|Date(s):||February 25, 1970|
|Location(s):||Palo Alto, California|
|Tag(s):||Women, Civil Rights, Chicano/a, Brown Berets|
|Course:||“American Women's History,” Schreiner University|
|Rating:||5 (1 votes)|
Aron Mangancilla, the Minister of Education of the Brown Berets, received a letter in February 1970 that expressed women’s discontent of their treatment within the Brown Berets. The Brown Berets are a paramilitary group that advocated for Chicano rights during the Chicano Movement in the 1960s and 1970s- a time of political unrest throughout the United States due to the burgeoning Civil Rights Movement. Despite many Chicana members filling crucial roles within the Brown Berets, they went largely unrecognized for the support they provided to the organization because of their gender.
The letter clearly conveys the women’s frustration. The offenses include, “a great exclusion on behalf of the male segment,” and that they had “been treated as nothings.” This sentiment was not exclusive to one age group, area, or level within the organization. Women in the Brown Berets fulfilled positions at every level of the organization, but they were often expected to fulfil subordinate roles like making food or having sex with members in the male-centric organization. They filled more common roles like “fundraising, answering phone calls, writing letters, pasting up and writing for the newspaper, and running the Free Clinic,” which were essential to the organization. Even Gloria Arellanes, the Minister of Finance and Correspondence of the Brown Berets, a person within the top level of leadership, experienced this sexism.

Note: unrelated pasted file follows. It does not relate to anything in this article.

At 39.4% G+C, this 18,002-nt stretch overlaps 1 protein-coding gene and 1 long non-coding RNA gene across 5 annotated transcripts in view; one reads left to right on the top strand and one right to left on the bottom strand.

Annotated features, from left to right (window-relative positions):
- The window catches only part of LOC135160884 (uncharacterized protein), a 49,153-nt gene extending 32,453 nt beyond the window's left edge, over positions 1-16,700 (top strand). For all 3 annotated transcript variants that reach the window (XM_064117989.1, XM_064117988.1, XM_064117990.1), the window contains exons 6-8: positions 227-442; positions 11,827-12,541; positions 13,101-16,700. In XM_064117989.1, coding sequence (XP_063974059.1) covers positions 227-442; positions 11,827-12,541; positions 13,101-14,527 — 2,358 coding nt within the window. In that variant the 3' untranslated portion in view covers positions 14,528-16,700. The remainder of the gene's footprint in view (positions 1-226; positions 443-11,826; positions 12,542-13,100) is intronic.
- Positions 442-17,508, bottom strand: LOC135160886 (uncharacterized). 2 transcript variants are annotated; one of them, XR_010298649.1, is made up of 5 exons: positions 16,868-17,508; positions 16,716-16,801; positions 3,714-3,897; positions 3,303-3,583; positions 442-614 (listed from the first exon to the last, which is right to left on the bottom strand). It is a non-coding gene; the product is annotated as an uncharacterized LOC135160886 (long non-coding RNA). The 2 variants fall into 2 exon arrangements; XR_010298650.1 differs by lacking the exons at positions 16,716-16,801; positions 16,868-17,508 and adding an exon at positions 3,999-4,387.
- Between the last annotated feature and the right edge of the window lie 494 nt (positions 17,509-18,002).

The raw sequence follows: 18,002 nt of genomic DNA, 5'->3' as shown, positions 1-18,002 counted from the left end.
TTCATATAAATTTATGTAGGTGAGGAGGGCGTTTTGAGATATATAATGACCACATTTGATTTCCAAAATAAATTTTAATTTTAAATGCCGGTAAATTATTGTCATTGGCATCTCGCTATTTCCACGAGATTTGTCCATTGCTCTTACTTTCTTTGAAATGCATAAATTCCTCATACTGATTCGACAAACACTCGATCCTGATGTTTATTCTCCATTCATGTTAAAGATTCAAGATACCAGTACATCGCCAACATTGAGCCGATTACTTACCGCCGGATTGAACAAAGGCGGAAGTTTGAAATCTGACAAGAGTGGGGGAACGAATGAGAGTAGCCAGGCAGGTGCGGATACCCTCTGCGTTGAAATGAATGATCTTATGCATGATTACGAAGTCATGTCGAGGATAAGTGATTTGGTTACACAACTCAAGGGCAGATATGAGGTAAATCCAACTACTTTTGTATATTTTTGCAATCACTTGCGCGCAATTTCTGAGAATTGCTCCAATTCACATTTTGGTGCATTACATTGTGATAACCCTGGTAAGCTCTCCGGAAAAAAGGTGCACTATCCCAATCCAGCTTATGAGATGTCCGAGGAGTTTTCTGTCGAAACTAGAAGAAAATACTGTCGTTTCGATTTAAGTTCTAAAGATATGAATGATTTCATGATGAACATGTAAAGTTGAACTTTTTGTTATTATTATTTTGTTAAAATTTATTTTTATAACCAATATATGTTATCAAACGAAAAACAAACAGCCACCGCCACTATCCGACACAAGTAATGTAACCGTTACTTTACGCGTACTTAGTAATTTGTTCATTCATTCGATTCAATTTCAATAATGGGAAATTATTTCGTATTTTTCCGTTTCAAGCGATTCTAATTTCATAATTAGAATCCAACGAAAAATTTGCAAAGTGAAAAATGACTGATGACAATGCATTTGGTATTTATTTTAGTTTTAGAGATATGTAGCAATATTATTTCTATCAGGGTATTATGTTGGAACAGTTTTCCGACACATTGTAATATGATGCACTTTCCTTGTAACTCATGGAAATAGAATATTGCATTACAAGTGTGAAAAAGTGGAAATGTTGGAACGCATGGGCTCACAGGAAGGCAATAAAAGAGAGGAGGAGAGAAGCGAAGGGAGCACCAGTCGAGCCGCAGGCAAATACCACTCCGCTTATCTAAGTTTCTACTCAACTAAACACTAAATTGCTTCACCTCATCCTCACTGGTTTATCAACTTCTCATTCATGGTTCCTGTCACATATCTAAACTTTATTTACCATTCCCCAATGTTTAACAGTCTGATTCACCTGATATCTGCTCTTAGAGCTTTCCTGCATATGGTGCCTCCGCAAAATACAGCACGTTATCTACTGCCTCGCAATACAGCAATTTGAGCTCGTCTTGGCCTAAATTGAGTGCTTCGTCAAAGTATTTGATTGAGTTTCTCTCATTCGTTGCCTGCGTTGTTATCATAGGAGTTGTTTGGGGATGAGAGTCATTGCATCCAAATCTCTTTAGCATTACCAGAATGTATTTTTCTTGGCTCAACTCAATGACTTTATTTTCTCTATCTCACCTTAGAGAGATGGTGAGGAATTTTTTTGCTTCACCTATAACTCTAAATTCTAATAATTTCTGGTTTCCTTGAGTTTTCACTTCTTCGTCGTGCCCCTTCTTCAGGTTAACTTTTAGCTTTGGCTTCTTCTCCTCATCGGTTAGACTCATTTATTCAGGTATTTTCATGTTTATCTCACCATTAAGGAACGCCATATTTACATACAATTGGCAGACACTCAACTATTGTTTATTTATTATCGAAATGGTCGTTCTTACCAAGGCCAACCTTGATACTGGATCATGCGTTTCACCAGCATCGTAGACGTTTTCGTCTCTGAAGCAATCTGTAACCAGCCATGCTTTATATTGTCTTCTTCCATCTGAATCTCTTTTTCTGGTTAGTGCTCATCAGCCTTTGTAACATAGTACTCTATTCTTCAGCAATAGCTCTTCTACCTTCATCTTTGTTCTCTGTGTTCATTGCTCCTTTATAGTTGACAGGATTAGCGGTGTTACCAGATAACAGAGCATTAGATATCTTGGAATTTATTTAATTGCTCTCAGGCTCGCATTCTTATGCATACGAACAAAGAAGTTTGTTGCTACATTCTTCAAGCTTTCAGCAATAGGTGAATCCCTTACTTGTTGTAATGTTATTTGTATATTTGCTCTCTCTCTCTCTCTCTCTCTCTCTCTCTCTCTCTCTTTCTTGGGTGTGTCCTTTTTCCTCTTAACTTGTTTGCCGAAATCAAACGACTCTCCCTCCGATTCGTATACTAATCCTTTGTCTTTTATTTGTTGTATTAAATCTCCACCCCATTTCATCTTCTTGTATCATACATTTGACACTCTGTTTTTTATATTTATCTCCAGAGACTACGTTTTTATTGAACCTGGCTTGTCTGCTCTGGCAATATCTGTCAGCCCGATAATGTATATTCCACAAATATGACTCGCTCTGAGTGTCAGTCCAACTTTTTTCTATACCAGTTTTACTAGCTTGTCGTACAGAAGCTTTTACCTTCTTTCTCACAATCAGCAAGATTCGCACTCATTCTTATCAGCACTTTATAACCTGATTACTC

Additionally, (and perhaps the strongest statement from the letter) they felt that within the Brown Beret organization, “men have oppressed [them] more than the pig system has,” and that this atmosphere within the organization was not going to change. From outside the organization, “women were also harassed and arrested for their participation.” Regardless of their contributions to the organization and risk, they weren’t acknowledged for their efforts because of their gender because of the machismo attitude within the organization. As a result, the letter was the official resignation of not only Gloria Arellanes but also all Brown Beret women. They had left to form their own organization.
The Brown Berets became a large group throughout the American Southwest and had many members, both male and female. Without the contribution of women at all levels, the Brown Berets would not have been able to function as effectively as they did for the brief period they were active during the mid-20th Century. Because of their efforts as an organization, they helped students receive better education in Los Angeles through a series of walkouts, protested police brutality against Mexican Americans, and provided health care to underserved communities, a feat that would not have been possible without their support network. Because of their gender, they did not receive the same credit as their male counterparts for the work, which is still largely unrecognized today.